' Declare and initialize a double
Dim dbl As Double = 3.1         ' double dbl = 3.1;

' Declare an unitialized pointer to double
Dim p As Pointer To Double      ' double *p;

' Initialize the pointer
Pointer(p) = V:dbl                ' p = &dbl;

' Assign a value to dbl through p:
p = 7.2                           ' *p = 7.2
In the next post I discuss the ByRef and Pointer commands.

30 March 2009

Sort a ListView Ocx

To set the scene you might want to look at the knowledge base about sorting a ListView control in (Visual) BASIC http://support.microsoft.com/kb/170884. GFA-BASIC 32 supports only one method to sort a column, where VB uses three (!) properties to get a ListView control sorted. The .Sort method is defined as: ListView.Sort column%, compare% The .Sort method of the control only sorts the items alphabetically, either ascending or descending. The column% argument specifies the column to sort, but in contrast with the ColumnHeaders collection it starts counting at 0, rather than at 1. I have no idea why, but the column% parameter is passed to the LVM_SORT message directly. Ok, well so be it. The compare% argument is a bit more complex, because it is used as a bit flag. When the lowest bit of the high order word is set ($10000), the column is sorted descending (Z-A), otherwise ascending (A-Z). The low-word of the compare% argument specifies the compare mode GFA-BASIC 32 will use when comparing one item to another. The values are the same as for Mode Compare. For example, to sort the second column in a descending way using uppercase comparison (Mode Compare = -2), you would use: ListView.Sort 1, $10000 Or (-2) A bit complicated. Maybe the Sort method should have used the Mode Compare setting rather than letting it be specified in an argument. Anyway, a column may be sorted comparing using lowercase or using uppercase separately from the global setting. Custom Sort A column doesn't always consist of text string entries that have to sort alphabetically. A column may consist of dates or numbers (integers or floats). The .Sort method isn't prepared for sorting anything different than text. The link to the knowledge base opens an article that discusses how to create a custom sort for dates for a VB ListView control. Although, GFA-BASIC 32 tries to be VB compatible, the ListView Ocx control differs in many aspects. (The previous post discusses how the ListItems collection differs from VB.) GFA-BASIC 32 stores a pointer to the ListItem object in the lParam member of the LV_ITEM structure when it adds an item to the ListView Ocx. VB stores the ListView's item index. This difference is important because of the custom compare function to write for the custom sort. To initiate a custom sort you must send the LVM_SORT message to the ListView. Most often you will do this after a click in the column header. In GFA-BASIC 32 you might see the following code, ported from the code presented in the MS knowledge base article:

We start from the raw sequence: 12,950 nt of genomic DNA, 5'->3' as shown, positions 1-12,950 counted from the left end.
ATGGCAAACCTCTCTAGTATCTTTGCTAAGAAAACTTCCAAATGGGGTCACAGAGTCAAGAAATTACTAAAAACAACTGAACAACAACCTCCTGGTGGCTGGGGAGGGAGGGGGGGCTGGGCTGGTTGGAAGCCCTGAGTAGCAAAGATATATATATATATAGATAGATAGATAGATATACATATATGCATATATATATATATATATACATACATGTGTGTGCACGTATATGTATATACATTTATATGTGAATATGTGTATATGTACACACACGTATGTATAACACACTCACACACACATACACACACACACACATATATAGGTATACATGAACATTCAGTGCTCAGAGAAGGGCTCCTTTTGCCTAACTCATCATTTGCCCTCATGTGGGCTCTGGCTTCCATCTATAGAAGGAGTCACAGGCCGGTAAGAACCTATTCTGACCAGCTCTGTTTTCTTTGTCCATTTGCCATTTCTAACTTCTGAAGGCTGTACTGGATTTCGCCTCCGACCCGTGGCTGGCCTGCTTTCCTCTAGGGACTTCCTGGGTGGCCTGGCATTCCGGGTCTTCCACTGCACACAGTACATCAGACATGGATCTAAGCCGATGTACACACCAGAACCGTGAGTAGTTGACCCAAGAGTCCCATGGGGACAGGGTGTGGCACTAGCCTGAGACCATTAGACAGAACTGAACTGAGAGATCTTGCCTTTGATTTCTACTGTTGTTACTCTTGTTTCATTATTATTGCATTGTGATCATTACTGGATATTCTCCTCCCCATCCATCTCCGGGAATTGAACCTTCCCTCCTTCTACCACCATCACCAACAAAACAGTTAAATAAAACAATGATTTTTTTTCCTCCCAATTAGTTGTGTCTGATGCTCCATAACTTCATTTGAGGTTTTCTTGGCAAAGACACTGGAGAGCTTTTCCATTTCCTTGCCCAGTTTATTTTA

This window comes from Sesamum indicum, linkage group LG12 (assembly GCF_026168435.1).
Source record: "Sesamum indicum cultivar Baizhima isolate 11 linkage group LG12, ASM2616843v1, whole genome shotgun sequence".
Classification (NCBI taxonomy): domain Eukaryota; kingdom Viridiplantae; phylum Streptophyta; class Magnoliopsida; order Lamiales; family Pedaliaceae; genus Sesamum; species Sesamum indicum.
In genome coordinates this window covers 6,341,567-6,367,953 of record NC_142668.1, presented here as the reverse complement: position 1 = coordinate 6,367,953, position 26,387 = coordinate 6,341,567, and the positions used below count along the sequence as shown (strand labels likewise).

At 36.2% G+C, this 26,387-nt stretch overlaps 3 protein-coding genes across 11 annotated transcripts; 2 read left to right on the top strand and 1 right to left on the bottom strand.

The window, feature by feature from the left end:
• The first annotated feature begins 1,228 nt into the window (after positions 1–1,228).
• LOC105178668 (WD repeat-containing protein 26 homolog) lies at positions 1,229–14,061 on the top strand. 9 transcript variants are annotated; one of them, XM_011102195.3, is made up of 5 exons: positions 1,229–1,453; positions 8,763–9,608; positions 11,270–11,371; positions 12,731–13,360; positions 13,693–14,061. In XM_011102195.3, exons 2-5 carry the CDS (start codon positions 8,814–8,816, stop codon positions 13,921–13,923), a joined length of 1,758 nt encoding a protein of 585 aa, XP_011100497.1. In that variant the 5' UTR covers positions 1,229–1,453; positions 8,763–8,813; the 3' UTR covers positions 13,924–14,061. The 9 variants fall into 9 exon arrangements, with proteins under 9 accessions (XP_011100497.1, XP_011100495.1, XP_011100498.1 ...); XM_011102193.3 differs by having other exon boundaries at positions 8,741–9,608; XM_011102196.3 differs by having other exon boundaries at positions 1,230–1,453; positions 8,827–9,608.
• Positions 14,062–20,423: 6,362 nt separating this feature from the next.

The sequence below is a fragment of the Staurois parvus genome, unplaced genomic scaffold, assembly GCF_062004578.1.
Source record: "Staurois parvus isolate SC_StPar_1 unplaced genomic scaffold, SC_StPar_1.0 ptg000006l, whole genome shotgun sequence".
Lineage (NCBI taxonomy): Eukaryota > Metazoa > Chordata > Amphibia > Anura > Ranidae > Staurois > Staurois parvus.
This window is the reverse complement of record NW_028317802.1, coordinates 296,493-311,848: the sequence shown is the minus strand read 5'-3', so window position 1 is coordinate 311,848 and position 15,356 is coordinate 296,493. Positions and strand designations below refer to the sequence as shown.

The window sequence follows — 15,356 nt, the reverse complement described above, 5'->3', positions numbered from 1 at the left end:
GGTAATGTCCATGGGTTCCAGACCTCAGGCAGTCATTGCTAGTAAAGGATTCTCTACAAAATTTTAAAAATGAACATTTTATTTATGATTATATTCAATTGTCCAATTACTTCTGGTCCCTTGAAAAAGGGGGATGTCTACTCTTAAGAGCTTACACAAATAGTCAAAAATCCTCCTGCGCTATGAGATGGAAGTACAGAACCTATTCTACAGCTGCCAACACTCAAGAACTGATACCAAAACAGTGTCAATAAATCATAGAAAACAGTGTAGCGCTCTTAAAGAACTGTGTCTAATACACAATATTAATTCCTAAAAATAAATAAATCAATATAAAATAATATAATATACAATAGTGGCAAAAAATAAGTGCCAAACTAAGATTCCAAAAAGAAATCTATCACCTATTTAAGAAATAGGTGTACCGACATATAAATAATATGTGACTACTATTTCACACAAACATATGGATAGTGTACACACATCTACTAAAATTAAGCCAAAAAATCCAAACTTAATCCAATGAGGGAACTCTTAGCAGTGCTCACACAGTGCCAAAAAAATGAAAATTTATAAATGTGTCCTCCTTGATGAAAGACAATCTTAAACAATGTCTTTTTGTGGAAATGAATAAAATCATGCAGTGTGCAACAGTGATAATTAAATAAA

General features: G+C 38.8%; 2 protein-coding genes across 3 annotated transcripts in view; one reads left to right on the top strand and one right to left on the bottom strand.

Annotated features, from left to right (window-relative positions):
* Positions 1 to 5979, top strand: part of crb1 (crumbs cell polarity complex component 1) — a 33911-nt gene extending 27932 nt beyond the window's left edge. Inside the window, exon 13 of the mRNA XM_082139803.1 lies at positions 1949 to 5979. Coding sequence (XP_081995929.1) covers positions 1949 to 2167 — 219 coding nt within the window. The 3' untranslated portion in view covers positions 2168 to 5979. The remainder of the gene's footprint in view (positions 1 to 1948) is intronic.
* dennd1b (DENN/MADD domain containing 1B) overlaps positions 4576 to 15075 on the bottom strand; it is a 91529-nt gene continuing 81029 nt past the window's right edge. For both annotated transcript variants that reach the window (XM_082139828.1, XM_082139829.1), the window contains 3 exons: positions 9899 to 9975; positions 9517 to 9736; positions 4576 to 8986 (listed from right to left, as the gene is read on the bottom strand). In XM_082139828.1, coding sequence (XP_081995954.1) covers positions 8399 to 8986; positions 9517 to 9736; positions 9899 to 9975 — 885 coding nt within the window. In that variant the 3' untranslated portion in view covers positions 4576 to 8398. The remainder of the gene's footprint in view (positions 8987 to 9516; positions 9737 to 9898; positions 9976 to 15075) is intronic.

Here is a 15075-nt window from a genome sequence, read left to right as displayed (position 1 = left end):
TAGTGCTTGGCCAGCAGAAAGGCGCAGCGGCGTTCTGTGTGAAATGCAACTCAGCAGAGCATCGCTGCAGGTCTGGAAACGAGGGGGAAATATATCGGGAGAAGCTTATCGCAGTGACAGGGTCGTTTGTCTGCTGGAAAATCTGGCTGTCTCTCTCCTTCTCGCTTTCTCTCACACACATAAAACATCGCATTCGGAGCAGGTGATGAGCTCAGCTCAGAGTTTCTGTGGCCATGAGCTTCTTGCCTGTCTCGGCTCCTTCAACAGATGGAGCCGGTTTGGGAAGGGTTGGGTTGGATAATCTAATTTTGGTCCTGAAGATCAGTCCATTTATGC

' GFA32 argument ByRef, not by value!
Sub ListView1_ColumnClick(ColumnHeader As ColumnHeader)
  Dim lngItem As Long
  ' Note:
  ' ColumnHeaders collection is 1-based
  ' ListItem.SubItems(iCol) is 0-based
  ' ListView.Sort iCol is 0-based

  Dim iSubItem As Long = ColumnHeader.Index - 1 ' 1-based

  'Handle User click on column header
  If ColumnHeader.Text = "Name" Then  'User clicked on Name header
    'ListView1.Sorted = True        'Use default sorting to sort the
    'ListView1.SortKey = 0          'items in the list
    ListView1.Sort iSubItem, 0          ' 0-based
    'ListView1.Sorted = False       'User clicked on the Date header
    'Use our sort routine to sort by date
    SendMessage ListView1.hWnd, LVM_SORTITEMS, iSubItem, ProcAddr(CompareDates)
  End If

  'Refresh the ListView before writing the data

  ' MS/VB
  'Loop through the items in the List to print them out in sorted order.
  'NOTE: You are looping through the ListView control because when
  'sorting by date the ListItems collection won't be sorted.

  For lngItem = 1 To ListView1.ListItems.Count
    'ListView_GetListItem lngItem, ListView1.hWnd, strName, dDate
    'Print ListView1.ListItems(lngItem).AllText

  ' GFA32 - The ListItems collection is sorted as well.
  Dim li As ListItem
  For Each li In ListView1.ListItems
    Print li.AllText

End Sub
To show the differences with VB the code is heavily commented. The clue is located in the next code line:
SendMessage ListView1.hWnd, LVM_SORTITEMS, iSubItem, ProcAddr(CompareDates)
The .hWnd property returns the window handle of the ListView Ocx. The wParam argument specifies the corrected column number and the lParam argument holds the pointer to the function to compare two ListView items. The CompareDates function is declared as:
Function CompareDates(ByVal lngParam1 As ListItem, _
  ByVal lngParam2 As ListItem, ByVal iCol As Long) As Long
The first two long integer arguments receive the lParam member of the LV_ITEM structure, which is in GFA-BASIC 32 a pointer to a ListItem object. The compare function is a callback function. It is called from inside Windows and never from a GFA-BASIC 32 statement. GFA-BASIC 32 cannot check the function parameters against the data types passed when called. When the program is executing the lParam members are simply copied to the first arguments of the compare function. Because we know the value points to a ListItem object, we cast the 32-bits value to a Listitem. The GFA-BASIC 32 compare function is much simpler, convert the text of the ListItems to apropriate data type and compare:
Function CompareDates(ByVal lngParam1 As ListItem, _
  ByVal lngParam2 As ListItem, ByVal iCol As Long) As Long

  Dim dDate1 As Date, dDate2 As Date

  ' MS/VB way:
  'Obtain the item names and dates corresponding to the
  'input parameters
  °ListView_GetItemData lngParam1, hWnd, strName1, dDate1
  °ListView_GetItemData lngParam2, hWnd, strName2, dDate2

  ' GFA32 way. The LV_ITEM.lParam is passed to the compare
  ' function. The lParam contains the address of the ListItem
  ' object, which we intelligently casted to a ListItem object!
  dDate1 = ValDate(lngParam1.SubItems(iCol))
  dDate2 = ValDate(lngParam2.SubItems(iCol))

  'Compare the dates
  'Return 0 ==> Less Than
  '       1 ==> Equal
  '       2 ==> Greater Than

  If dDate1 < dDate2 Then
    CompareDates = 0
  ElseIf dDate1 = dDate2 Then
    CompareDates = 1
    CompareDates = 2
  End If

End Function